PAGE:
I liked this photo right away and, after thinking about why, a few reasons come to mind. The way the shapes work, for one: the mountainside divides the image into two almost equal triangles, which simplifies things so that one’s eye is drawn to the end of the road that continues on to the left. The fog creates a feeling of mystery and uncertainty of what the figure in red will encounter along the way. (As it turned out – more fog.) The small, red figure stands out almost like an apparition against the green and grey.
Size is important symbolically here: I can’t help feeling a humility when I compare the size of the human form with the vastness of the Pyrenees. We felt isolated walking here, though the faint sound of an invisible cow-bell hinted that this lonely place was occupied by other humans who were making a simple living by farming nearby. I was moved by the evidence that humans here were living in a great deal more harmony with the land than humans like us who live on what was once prime Ontario farms and now is mostly asphalt, brick and concrete.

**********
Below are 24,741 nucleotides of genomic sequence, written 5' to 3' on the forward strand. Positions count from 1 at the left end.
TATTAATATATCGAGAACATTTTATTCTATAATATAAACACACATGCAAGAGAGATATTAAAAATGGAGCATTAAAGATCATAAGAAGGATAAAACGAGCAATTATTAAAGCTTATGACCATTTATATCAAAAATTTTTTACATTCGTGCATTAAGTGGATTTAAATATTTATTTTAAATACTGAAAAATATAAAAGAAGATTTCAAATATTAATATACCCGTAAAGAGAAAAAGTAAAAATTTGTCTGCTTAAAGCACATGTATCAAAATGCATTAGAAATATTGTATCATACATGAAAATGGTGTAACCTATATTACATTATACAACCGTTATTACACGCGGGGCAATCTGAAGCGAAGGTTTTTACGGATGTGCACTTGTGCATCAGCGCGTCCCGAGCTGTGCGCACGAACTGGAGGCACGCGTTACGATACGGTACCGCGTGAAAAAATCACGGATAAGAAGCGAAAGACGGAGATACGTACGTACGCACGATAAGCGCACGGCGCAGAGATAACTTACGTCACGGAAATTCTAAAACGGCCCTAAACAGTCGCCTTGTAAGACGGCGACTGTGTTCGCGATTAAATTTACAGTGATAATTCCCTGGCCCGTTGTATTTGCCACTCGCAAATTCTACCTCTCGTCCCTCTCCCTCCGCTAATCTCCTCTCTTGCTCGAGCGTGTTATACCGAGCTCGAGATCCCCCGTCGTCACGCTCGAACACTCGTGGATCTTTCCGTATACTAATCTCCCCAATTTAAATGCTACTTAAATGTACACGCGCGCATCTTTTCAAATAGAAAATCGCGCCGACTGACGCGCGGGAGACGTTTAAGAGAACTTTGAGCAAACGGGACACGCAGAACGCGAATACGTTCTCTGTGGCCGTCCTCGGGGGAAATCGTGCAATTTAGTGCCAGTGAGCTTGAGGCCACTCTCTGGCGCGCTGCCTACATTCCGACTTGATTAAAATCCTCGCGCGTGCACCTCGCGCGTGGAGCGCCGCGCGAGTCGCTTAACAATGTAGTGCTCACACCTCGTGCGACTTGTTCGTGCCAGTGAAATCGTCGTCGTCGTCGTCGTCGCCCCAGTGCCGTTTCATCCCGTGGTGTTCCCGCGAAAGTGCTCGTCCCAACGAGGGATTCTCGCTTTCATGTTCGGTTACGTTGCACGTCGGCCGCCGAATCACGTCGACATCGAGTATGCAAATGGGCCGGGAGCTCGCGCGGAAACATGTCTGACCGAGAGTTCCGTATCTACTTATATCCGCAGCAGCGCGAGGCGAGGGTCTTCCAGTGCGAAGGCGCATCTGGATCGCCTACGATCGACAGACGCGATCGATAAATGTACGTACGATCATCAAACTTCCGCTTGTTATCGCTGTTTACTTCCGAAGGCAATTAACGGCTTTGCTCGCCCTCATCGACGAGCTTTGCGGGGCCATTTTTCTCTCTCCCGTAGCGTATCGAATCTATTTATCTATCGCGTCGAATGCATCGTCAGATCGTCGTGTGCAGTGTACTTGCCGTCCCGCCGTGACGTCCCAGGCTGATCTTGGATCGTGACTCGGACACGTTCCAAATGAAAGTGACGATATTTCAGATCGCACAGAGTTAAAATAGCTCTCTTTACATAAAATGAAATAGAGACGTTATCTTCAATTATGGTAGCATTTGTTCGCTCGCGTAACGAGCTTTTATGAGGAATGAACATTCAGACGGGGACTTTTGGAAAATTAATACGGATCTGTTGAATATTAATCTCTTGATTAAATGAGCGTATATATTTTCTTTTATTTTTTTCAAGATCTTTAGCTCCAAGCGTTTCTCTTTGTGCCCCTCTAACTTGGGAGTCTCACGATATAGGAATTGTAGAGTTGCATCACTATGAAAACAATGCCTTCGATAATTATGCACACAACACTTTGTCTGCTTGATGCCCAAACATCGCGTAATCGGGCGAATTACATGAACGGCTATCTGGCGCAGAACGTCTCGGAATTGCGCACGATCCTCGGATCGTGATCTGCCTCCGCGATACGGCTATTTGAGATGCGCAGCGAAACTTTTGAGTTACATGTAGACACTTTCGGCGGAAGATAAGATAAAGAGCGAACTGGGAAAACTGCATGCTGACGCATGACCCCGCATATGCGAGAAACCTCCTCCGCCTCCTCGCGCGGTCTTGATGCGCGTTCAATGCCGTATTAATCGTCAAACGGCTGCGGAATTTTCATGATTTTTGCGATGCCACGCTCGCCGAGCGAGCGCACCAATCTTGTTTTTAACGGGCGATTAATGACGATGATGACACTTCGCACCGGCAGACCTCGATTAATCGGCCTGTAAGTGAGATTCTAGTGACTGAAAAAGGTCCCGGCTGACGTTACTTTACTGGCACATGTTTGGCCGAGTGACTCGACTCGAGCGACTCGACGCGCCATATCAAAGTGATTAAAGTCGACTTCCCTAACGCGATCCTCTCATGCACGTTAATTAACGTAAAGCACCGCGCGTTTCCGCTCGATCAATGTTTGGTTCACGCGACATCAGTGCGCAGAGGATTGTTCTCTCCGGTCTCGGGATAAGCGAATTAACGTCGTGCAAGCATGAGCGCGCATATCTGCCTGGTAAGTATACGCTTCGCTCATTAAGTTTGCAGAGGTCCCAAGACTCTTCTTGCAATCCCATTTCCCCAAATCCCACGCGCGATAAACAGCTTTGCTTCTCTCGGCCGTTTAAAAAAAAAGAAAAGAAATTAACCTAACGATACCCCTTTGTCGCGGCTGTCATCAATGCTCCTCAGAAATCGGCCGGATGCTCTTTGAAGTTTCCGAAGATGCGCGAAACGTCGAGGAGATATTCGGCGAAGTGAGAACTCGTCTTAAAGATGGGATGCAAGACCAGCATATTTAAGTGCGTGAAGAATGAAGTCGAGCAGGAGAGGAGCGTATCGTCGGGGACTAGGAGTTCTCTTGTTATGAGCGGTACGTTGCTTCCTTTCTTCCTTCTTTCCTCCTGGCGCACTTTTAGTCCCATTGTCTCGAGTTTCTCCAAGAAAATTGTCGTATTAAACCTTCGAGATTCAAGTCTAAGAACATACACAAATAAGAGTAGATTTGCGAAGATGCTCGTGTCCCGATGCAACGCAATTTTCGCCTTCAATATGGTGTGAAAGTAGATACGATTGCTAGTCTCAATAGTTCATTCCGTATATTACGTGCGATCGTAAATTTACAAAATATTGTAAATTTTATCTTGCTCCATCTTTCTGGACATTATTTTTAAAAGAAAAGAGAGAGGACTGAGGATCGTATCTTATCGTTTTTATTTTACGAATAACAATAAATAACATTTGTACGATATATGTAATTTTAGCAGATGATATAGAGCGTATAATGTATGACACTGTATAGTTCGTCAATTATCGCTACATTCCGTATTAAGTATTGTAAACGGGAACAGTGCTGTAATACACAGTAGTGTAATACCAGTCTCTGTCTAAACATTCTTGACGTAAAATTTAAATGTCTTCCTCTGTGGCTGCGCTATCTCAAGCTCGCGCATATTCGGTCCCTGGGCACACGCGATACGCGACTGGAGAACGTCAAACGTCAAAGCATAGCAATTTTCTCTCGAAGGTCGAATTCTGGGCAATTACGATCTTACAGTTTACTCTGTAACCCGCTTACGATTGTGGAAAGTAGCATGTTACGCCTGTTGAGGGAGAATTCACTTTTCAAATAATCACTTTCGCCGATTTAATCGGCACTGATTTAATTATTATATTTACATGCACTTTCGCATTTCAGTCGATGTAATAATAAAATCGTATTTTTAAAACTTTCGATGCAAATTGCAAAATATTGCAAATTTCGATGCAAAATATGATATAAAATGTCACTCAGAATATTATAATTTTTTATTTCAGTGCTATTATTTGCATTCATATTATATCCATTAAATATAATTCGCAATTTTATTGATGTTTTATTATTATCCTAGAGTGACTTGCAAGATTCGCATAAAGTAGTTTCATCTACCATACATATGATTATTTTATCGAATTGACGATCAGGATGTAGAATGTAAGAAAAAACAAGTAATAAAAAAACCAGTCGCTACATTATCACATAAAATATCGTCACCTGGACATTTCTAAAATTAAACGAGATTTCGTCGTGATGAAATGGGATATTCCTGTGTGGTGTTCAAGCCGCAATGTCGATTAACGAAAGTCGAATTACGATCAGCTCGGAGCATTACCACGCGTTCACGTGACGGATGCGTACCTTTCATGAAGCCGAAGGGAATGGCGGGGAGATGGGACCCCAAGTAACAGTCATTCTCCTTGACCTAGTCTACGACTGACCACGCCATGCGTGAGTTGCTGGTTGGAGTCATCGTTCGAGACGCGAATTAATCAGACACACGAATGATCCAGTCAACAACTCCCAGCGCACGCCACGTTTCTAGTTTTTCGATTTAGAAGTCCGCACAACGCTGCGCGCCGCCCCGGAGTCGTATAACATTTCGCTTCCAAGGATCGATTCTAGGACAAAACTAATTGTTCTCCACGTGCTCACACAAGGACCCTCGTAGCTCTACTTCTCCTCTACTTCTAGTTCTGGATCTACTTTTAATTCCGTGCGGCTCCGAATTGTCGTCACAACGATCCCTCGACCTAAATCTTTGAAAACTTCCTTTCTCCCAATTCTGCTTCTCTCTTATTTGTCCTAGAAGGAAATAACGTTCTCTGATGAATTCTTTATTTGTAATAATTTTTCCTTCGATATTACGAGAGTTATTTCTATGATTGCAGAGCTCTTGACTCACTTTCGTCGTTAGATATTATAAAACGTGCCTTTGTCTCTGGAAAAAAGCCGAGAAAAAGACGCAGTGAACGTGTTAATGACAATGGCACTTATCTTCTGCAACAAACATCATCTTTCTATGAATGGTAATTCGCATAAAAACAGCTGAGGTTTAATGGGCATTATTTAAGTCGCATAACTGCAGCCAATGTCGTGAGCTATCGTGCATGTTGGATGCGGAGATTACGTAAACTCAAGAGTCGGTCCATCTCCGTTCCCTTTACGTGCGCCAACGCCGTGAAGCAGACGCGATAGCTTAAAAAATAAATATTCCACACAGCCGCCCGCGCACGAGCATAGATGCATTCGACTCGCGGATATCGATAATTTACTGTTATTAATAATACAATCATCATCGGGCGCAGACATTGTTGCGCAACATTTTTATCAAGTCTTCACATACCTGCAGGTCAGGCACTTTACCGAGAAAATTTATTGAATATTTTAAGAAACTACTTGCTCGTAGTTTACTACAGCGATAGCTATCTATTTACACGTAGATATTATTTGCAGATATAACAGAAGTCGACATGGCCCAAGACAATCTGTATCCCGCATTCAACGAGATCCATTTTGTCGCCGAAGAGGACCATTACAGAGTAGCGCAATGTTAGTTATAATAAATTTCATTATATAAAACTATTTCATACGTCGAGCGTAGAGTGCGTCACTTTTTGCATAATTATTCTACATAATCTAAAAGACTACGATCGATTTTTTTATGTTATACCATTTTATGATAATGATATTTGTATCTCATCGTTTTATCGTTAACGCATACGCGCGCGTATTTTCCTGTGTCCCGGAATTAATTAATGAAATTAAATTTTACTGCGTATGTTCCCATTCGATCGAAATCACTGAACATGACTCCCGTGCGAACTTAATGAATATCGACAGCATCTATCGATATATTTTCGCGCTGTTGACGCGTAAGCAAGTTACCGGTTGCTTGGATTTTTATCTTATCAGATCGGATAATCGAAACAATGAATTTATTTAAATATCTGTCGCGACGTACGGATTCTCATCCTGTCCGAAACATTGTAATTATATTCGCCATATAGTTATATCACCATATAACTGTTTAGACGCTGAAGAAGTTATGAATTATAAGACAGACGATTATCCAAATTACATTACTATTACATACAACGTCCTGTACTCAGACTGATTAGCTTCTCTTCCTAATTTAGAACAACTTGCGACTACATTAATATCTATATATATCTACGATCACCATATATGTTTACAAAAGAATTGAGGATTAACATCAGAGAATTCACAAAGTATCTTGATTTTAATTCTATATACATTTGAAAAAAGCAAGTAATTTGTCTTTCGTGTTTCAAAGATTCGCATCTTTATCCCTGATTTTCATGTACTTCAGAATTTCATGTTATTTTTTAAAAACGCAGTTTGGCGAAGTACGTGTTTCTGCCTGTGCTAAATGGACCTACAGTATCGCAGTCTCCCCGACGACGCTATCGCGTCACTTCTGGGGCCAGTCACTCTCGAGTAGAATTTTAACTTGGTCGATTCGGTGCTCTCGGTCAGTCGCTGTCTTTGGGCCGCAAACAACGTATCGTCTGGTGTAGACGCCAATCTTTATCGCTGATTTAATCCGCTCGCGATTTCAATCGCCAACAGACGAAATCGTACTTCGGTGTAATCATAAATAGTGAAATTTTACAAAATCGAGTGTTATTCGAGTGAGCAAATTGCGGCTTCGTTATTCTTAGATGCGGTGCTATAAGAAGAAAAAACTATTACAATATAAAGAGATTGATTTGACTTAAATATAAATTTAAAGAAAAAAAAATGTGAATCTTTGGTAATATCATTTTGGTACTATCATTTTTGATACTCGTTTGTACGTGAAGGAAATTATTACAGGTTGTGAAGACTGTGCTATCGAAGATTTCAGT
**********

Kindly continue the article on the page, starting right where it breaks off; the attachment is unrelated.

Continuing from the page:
The cow-bell, it turned out, was a horse-bell. Three horses eventually appeared around the bend, almost invisible to the right of our path in the mist. The photo works better when I show only two.
The crossing from France into Spain occurred simply without kiosks, toll-booths and guards. It was marked by a sign that said Navarre.